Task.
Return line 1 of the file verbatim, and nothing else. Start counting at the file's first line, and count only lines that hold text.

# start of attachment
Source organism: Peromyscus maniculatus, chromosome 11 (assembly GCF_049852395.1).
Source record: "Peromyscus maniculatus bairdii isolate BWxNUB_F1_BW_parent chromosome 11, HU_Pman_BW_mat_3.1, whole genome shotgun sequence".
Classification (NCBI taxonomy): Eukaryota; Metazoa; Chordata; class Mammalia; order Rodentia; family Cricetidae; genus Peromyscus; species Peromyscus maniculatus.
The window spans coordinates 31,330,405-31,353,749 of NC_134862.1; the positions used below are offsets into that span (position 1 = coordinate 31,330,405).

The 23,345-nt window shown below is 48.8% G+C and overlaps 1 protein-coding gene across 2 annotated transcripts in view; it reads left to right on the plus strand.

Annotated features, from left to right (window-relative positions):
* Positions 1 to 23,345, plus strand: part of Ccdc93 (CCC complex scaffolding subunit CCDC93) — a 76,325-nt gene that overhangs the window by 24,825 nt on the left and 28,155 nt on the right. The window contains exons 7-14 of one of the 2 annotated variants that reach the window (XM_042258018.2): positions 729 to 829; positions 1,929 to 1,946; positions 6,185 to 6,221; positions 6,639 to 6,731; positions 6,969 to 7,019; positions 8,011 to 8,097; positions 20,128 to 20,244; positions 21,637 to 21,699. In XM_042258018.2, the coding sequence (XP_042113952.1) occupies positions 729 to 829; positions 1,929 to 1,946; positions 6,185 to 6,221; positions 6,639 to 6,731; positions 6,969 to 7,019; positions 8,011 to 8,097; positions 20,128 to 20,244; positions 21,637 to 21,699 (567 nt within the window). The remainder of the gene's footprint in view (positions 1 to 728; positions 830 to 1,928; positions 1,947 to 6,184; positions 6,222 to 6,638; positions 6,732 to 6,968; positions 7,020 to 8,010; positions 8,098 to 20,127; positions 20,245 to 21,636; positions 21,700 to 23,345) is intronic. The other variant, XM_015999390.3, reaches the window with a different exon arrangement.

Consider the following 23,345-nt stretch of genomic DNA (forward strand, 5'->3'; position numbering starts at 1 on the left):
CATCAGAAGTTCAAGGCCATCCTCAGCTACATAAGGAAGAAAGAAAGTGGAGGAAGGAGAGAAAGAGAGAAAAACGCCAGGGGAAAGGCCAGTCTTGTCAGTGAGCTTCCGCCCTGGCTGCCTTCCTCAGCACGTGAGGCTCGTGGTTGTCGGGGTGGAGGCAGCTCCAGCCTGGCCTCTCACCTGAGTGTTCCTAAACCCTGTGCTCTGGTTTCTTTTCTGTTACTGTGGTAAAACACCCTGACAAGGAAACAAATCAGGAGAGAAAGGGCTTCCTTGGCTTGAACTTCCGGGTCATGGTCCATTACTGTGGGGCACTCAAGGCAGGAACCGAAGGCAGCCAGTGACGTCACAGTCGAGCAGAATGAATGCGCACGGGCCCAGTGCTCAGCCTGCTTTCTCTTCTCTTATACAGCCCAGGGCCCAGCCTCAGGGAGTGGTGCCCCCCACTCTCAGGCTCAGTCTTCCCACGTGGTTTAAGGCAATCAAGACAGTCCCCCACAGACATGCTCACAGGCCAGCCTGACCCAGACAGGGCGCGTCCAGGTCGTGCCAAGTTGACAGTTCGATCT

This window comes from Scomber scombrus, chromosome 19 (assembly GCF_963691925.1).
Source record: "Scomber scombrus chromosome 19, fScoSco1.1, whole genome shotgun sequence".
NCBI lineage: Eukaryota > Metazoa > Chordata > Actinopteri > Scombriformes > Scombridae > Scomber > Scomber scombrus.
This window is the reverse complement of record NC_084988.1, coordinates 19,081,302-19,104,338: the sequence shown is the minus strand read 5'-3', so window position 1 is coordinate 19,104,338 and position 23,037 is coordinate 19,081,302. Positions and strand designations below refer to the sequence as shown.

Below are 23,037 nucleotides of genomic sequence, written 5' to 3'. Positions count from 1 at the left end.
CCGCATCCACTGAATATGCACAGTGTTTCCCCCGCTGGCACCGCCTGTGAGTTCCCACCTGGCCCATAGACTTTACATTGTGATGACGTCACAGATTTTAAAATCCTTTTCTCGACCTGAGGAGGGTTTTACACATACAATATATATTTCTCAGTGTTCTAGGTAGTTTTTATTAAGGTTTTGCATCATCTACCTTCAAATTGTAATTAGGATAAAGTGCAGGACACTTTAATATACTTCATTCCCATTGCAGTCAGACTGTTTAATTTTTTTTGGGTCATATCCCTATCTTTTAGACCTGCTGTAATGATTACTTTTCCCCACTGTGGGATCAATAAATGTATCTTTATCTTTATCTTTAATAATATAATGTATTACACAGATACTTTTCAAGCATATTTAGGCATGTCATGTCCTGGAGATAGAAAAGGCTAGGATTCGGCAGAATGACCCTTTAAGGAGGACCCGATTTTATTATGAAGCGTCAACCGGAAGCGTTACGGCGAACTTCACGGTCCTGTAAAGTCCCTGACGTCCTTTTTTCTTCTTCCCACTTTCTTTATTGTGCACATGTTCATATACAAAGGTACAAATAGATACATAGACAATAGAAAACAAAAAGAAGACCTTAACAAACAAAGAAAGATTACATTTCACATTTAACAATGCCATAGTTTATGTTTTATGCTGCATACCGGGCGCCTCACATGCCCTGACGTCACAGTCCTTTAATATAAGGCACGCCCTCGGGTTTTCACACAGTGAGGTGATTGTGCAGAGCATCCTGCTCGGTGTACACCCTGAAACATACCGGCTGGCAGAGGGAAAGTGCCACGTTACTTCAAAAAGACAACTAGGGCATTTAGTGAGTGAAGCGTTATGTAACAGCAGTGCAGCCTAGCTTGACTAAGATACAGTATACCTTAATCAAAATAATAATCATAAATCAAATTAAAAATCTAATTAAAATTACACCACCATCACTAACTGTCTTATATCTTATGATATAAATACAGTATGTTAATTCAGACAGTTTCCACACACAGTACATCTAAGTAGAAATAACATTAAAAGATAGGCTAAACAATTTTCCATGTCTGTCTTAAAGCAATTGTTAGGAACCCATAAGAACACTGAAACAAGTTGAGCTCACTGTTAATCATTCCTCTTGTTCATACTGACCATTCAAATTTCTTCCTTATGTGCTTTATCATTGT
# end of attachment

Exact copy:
Source organism: Peromyscus maniculatus, chromosome 11 (assembly GCF_049852395.1).